Government Report on Housing Policy to Parliament
Good and affordable housing for everybody
On 16 December, the Government submitted a report to Parliament on the development of housing policy. The report summarises the principles and objectives for housing policy and presents solutions to housing challenges for the years to come. The housing policy development programme aims to provide good and affordable housing for everybody. The key objective of the development programme, implemented in 2021–2028, is to promote a long-term perspective in housing policy.
“Urbanisation continues. The Finnish housing market is becoming more and more differentiated, not only between different types of regions but also within towns and cities. With good housing policy, we can reduce inequality and create more equitable housing areas that are still diverse in terms of both residents and the natural environment,” says Minister of the Environment and Climate Change Emma Kari as she describes the main challenges of housing policy. “To combat the climate crisis, it is essential that Finland will move even faster towards low-carbon construction and housing,” Kari says.
Guiding principles for housing policy
The Report on Housing Policy emphasises the need to recognise the impacts that different policy areas have on housing issues better than has been done so far. At the same time, housing policy can be used to promote equality, mitigation of climate emissions and labour mobility, and to even out cyclical fluctuations. To ensure the desired policy impact, housing policy must be pursued with a long-term perspective and across administrative branches.
The key principle of housing policy is that everyone has the right to a place and environment to live in that support their wellbeing. In developing housing policy, the focus must also be on the climate and environmental impacts of housing: one third of greenhouse gas emissions are caused by construction and buildings. Good urban planning, a transition to renewable energy sources and a long service life of buildings reduce the carbon footprint of the built environment.
According to the report, the role of the State in the housing market is to promote the good functioning of the housing market and try to even out the impacts of cyclical fluctuations in the construction sector. Different types of apartments are needed in the housing market: owner-occupied housing, right-of-occupancy apartments, private lessors, institutional operators and State-subsidised housing production. With respect to State grants and support, all types of housing must be treated equally.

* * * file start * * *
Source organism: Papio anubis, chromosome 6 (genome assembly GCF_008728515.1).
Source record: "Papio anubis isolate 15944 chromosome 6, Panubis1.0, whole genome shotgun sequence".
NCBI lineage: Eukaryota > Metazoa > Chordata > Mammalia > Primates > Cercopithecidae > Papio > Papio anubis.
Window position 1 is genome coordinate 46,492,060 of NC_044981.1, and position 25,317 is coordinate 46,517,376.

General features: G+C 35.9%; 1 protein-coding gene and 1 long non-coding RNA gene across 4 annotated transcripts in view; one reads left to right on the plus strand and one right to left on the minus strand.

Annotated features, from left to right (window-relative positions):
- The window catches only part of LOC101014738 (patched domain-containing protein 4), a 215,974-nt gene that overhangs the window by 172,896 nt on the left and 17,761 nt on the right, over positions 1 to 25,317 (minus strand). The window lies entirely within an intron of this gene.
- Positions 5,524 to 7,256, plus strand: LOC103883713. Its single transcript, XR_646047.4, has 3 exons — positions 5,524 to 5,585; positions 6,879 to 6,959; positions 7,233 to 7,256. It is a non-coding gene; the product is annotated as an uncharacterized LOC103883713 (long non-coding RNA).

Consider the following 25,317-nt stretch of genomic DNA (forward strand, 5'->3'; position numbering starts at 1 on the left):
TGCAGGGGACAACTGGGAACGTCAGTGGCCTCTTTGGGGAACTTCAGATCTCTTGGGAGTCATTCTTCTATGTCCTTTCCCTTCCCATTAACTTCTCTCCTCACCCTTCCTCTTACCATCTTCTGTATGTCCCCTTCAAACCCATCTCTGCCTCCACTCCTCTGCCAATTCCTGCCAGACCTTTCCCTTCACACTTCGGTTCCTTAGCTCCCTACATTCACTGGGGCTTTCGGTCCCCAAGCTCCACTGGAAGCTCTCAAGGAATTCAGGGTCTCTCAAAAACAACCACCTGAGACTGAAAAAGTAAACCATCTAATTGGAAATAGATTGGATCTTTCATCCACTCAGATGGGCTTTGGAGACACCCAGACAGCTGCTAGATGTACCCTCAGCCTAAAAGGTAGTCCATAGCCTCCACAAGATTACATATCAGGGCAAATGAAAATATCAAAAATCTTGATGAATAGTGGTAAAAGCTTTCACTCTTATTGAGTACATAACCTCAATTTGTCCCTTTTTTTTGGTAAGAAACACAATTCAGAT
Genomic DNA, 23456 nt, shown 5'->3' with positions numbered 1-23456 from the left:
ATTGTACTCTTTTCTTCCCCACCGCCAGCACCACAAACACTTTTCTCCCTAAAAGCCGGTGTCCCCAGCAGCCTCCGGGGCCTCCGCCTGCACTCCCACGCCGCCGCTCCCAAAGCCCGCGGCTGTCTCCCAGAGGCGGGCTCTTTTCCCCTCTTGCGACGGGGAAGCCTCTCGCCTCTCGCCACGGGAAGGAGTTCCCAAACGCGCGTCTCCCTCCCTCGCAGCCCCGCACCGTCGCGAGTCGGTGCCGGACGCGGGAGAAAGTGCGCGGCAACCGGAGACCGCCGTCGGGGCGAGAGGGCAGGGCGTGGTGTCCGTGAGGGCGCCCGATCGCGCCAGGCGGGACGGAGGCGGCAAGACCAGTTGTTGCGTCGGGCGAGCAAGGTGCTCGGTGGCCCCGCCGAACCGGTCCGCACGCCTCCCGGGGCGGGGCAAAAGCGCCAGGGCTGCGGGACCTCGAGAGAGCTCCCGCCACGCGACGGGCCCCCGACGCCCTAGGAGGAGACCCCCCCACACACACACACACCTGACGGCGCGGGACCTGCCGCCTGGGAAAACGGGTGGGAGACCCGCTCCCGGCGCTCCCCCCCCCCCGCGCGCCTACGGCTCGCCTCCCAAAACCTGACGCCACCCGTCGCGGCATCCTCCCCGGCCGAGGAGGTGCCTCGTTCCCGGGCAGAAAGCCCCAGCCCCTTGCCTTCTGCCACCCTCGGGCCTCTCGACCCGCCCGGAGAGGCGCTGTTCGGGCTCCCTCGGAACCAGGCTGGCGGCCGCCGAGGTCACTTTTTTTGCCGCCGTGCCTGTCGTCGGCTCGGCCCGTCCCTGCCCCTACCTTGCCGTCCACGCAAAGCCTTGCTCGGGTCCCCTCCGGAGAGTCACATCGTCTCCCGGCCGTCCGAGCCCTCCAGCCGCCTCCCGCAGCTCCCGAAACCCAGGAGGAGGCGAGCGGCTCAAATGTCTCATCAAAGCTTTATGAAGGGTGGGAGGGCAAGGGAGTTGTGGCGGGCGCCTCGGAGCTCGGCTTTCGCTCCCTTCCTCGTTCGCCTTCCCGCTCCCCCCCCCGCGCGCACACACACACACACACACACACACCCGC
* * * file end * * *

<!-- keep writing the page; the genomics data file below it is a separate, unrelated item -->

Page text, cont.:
State housing policy measures offer much needed solutions
The means of the State’s housing policy include the agreements concerning land use, housing and transport (MAL) concluded by the State of Finland with the seven largest urban regions. The agreements provide guidance for the numbers of new apartments and their location in a way that is sensible in terms of mobility and the environment.
State-subsidised housing production of the Housing Finance and Development Centre of Finland (ARA) is an important way for more people to find reasonably priced apartments. State-subsidised housing production is mainly targeted to growth centres, where the demand for housing is the greatest. To develop the residential building stock of regions with a shrinking population, measures are taken to improve the opportunities of housing companies to undertake renovations.
The development programme includes measures targeted to specific groups as well. The ASP scheme that offers a bonus to home savers is further develop to make it easier for young people to purchase their first apartment. Finland is also preparing for the ageing of the population by building one million accessible housing units by 2030. The possibilities of older people to live in their own home are supported with renovation grants.
Parliament will consider the report during the spring session 2022. In future, the housing policy development programme will lead to different kinds of studies, legislative projects and a wide range of measures. Many of the solutions are included in the Programme of Prime Minister Sanna Marin’s Government.
The Government Report on Housing Policy is based on the work done by a working group steered by all parliamentary parties in 2020. The working group was chaired by Hannele Pokka, former Permanent Secretary of the Ministry of the Environment.
Special Adviser to Minister of the Environment and Climate Change Emma Kari (requests for interviews with the Minister)
tel. +358 50 599 3094
Special Adviser to Minister of the Environment and Climate Change Emma Kari
tel. +358 50 465 8388
Senior Ministerial Adviser
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